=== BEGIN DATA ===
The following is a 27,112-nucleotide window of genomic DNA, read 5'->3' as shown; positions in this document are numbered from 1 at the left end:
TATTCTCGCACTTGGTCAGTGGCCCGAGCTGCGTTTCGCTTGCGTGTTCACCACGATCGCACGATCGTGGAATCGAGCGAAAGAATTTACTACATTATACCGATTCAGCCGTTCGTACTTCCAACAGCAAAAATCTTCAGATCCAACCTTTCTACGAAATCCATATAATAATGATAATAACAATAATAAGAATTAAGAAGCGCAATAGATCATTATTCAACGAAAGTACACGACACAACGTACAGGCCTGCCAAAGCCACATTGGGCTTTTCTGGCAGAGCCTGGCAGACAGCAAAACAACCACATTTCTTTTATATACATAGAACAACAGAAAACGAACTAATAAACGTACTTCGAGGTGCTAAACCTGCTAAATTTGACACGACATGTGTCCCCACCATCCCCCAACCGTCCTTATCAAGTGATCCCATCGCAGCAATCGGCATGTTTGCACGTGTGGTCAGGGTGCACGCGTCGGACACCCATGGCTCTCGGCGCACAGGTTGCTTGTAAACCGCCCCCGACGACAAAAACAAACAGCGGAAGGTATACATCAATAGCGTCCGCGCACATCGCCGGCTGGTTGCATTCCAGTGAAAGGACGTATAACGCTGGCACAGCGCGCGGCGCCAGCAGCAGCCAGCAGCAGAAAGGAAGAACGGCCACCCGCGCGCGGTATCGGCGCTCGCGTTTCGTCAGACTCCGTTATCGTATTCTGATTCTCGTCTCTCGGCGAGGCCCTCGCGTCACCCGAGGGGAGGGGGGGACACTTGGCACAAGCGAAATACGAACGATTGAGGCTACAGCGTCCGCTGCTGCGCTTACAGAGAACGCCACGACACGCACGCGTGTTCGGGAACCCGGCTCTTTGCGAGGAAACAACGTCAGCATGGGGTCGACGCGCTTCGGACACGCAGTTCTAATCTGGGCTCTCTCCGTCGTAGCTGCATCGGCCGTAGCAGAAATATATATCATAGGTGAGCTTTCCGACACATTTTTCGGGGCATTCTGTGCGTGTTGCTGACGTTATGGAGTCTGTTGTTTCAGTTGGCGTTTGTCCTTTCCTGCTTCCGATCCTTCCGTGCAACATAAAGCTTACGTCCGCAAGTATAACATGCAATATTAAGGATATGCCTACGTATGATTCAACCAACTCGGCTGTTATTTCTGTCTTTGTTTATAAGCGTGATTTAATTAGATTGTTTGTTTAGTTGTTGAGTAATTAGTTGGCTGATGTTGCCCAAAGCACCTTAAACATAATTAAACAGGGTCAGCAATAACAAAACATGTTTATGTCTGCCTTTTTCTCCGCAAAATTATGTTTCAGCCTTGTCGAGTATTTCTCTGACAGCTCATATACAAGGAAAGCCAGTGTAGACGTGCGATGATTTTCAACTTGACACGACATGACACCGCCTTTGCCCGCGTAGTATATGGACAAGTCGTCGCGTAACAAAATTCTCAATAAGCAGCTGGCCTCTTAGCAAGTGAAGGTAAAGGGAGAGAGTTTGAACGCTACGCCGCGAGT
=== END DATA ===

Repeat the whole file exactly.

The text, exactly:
The following is a 27,112-nucleotide window of genomic DNA, read 5'->3' as shown; positions in this document are numbered from 1 at the left end:
TATTCTCGCACTTGGTCAGTGGCCCGAGCTGCGTTTCGCTTGCGTGTTCACCACGATCGCACGATCGTGGAATCGAGCGAAAGAATTTACTACATTATACCGATTCAGCCGTTCGTACTTCCAACAGCAAAAATCTTCAGATCCAACCTTTCTACGAAATCCATATAATAATGATAATAACAATAATAAGAATTAAGAAGCGCAATAGATCATTATTCAACGAAAGTACACGACACAACGTACAGGCCTGCCAAAGCCACATTGGGCTTTTCTGGCAGAGCCTGGCAGACAGCAAAACAACCACATTTCTTTTATATACATAGAACAACAGAAAACGAACTAATAAACGTACTTCGAGGTGCTAAACCTGCTAAATTTGACACGACATGTGTCCCCACCATCCCCCAACCGTCCTTATCAAGTGATCCCATCGCAGCAATCGGCATGTTTGCACGTGTGGTCAGGGTGCACGCGTCGGACACCCATGGCTCTCGGCGCACAGGTTGCTTGTAAACCGCCCCCGACGACAAAAACAAACAGCGGAAGGTATACATCAATAGCGTCCGCGCACATCGCCGGCTGGTTGCATTCCAGTGAAAGGACGTATAACGCTGGCACAGCGCGCGGCGCCAGCAGCAGCCAGCAGCAGAAAGGAAGAACGGCCACCCGCGCGCGGTATCGGCGCTCGCGTTTCGTCAGACTCCGTTATCGTATTCTGATTCTCGTCTCTCGGCGAGGCCCTCGCGTCACCCGAGGGGAGGGGGGGACACTTGGCACAAGCGAAATACGAACGATTGAGGCTACAGCGTCCGCTGCTGCGCTTACAGAGAACGCCACGACACGCACGCGTGTTCGGGAACCCGGCTCTTTGCGAGGAAACAACGTCAGCATGGGGTCGACGCGCTTCGGACACGCAGTTCTAATCTGGGCTCTCTCCGTCGTAGCTGCATCGGCCGTAGCAGAAATATATATCATAGGTGAGCTTTCCGACACATTTTTCGGGGCATTCTGTGCGTGTTGCTGACGTTATGGAGTCTGTTGTTTCAGTTGGCGTTTGTCCTTTCCTGCTTCCGATCCTTCCGTGCAACATAAAGCTTACGTCCGCAAGTATAACATGCAATATTAAGGATATGCCTACGTATGATTCAACCAACTCGGCTGTTATTTCTGTCTTTGTTTATAAGCGTGATTTAATTAGATTGTTTGTTTAGTTGTTGAGTAATTAGTTGGCTGATGTTGCCCAAAGCACCTTAAACATAATTAAACAGGGTCAGCAATAACAAAACATGTTTATGTCTGCCTTTTTCTCCGCAAAATTATGTTTCAGCCTTGTCGAGTATTTCTCTGACAGCTCATATACAAGGAAAGCCAGTGTAGACGTGCGATGATTTTCAACTTGACACGACATGACACCGCCTTTGCCCGCGTAGTATATGGACAAGTCGTCGCGTAACAAAATTCTCAATAAGCAGCTGGCCTCTTAGCAAGTGAAGGTAAAGGGAGAGAGTTTGAACGCTACGCCGCGAGT